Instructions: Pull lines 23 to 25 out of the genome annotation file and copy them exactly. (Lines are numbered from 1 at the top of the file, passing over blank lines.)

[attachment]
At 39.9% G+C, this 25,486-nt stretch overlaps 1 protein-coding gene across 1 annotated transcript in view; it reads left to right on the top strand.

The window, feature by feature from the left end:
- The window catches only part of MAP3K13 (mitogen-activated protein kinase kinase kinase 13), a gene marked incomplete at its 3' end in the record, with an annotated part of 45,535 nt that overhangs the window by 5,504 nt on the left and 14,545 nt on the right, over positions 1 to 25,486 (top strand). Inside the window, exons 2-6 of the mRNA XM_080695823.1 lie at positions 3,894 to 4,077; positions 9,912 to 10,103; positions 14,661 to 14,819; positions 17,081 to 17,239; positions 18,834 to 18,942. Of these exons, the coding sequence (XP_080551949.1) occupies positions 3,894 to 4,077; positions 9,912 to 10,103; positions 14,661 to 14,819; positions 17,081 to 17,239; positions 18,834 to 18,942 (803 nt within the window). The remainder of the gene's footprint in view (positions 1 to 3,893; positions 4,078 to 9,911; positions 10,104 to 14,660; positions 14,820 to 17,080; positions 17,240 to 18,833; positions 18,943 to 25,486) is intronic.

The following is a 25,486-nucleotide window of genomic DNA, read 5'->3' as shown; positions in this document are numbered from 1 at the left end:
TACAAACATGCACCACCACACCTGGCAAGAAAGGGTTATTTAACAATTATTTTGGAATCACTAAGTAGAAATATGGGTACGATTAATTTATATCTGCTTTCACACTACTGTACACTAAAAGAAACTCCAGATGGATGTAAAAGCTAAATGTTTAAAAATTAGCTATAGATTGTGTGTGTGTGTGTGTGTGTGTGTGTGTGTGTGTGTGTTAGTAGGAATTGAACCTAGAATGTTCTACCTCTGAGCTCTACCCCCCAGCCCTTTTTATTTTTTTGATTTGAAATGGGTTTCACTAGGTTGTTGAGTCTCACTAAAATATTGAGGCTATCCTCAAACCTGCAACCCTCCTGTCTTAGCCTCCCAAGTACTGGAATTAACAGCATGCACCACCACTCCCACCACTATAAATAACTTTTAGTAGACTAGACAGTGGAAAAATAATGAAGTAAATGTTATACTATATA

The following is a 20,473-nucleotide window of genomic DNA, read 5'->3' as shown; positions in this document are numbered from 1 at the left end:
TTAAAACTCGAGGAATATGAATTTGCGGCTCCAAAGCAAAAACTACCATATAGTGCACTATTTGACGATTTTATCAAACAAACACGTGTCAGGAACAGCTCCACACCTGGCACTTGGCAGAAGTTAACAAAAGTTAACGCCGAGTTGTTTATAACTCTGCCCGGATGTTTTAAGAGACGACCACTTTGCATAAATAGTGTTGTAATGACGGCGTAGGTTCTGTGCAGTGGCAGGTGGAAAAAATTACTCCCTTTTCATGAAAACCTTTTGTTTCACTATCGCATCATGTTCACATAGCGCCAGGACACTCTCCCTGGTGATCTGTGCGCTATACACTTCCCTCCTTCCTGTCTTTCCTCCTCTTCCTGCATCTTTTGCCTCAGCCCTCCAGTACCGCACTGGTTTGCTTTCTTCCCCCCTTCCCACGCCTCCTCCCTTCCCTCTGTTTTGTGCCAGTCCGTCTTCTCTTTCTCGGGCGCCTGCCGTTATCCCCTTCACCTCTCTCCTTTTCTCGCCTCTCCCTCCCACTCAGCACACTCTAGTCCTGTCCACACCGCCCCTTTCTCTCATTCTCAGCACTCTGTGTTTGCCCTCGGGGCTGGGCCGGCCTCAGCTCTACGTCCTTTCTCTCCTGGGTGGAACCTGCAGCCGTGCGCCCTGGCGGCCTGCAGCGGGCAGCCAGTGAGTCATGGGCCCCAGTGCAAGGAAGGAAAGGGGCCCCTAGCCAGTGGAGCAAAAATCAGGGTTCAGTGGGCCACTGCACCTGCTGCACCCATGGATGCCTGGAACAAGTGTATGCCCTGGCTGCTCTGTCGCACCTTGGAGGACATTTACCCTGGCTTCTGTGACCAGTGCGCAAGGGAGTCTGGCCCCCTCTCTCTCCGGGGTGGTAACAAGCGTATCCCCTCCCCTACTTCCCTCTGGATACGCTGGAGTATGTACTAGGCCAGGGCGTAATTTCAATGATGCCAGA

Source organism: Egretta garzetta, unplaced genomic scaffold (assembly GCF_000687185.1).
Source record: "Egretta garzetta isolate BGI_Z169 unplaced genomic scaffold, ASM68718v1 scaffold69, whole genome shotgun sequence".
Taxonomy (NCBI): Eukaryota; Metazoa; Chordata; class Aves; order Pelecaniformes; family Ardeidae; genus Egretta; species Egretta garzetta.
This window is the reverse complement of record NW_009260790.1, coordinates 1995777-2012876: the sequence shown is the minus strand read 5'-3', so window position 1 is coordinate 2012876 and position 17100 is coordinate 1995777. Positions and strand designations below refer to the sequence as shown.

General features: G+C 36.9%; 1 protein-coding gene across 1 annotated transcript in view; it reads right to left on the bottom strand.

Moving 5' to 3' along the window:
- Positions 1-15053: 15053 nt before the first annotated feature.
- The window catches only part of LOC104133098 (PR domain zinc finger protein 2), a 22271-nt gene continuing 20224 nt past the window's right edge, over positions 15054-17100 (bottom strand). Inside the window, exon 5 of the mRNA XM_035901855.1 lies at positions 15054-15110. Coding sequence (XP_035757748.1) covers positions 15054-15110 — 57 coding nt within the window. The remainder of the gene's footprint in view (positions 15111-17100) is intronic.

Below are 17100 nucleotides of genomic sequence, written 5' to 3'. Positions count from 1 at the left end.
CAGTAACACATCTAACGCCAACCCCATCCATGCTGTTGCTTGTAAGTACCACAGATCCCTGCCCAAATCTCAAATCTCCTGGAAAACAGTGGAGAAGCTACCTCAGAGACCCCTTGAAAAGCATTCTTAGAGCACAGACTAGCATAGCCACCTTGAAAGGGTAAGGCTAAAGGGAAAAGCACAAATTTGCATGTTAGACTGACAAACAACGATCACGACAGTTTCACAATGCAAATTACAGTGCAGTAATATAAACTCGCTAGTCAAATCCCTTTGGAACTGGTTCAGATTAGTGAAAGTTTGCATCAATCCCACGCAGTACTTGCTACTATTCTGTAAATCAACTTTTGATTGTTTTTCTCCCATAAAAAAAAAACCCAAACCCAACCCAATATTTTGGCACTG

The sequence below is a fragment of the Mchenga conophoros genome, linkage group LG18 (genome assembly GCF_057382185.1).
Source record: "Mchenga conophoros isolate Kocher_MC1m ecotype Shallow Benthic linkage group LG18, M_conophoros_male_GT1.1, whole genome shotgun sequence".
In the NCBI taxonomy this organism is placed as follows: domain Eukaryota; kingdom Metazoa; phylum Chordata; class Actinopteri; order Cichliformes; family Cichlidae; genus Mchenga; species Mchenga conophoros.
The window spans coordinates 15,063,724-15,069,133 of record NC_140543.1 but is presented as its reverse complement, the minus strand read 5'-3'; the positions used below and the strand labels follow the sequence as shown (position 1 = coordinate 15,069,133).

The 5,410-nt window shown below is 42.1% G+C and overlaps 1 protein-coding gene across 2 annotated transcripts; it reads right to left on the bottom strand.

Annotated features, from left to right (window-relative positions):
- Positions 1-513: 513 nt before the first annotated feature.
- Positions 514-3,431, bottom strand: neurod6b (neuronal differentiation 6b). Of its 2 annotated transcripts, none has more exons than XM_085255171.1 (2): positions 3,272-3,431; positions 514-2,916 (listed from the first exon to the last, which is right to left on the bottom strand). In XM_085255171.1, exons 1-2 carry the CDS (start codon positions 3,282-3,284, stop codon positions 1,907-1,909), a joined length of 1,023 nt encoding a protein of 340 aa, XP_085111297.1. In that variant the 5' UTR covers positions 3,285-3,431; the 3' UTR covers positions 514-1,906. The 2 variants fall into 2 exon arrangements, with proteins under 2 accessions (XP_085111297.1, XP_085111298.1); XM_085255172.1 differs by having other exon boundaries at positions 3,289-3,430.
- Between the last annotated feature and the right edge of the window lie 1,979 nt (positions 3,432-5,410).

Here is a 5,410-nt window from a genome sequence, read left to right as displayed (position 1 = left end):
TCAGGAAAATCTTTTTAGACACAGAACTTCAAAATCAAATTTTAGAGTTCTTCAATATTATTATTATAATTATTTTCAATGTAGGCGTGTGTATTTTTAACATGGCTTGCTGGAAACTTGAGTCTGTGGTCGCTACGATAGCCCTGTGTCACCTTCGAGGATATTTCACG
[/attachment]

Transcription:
Annotated features, from left to right (window-relative positions):
- Positions 1-513: 513 nt before the first annotated feature.
- Positions 514-3,431, bottom strand: neurod6b (neuronal differentiation 6b). Of its 2 annotated transcripts, none has more exons than XM_085255171.1 (2): positions 3,272-3,431; positions 514-2,916 (listed from the first exon to the last, which is right to left on the bottom strand). In XM_085255171.1, exons 1-2 carry the CDS (start codon positions 3,282-3,284, stop codon positions 1,907-1,909), a joined length of 1,023 nt encoding a protein of 340 aa, XP_085111297.1. In that variant the 5' UTR covers positions 3,285-3,431; the 3' UTR covers positions 514-1,906. The 2 variants fall into 2 exon arrangements, with proteins under 2 accessions (XP_085111297.1, XP_085111298.1); XM_085255172.1 differs by having other exon boundaries at positions 3,289-3,430.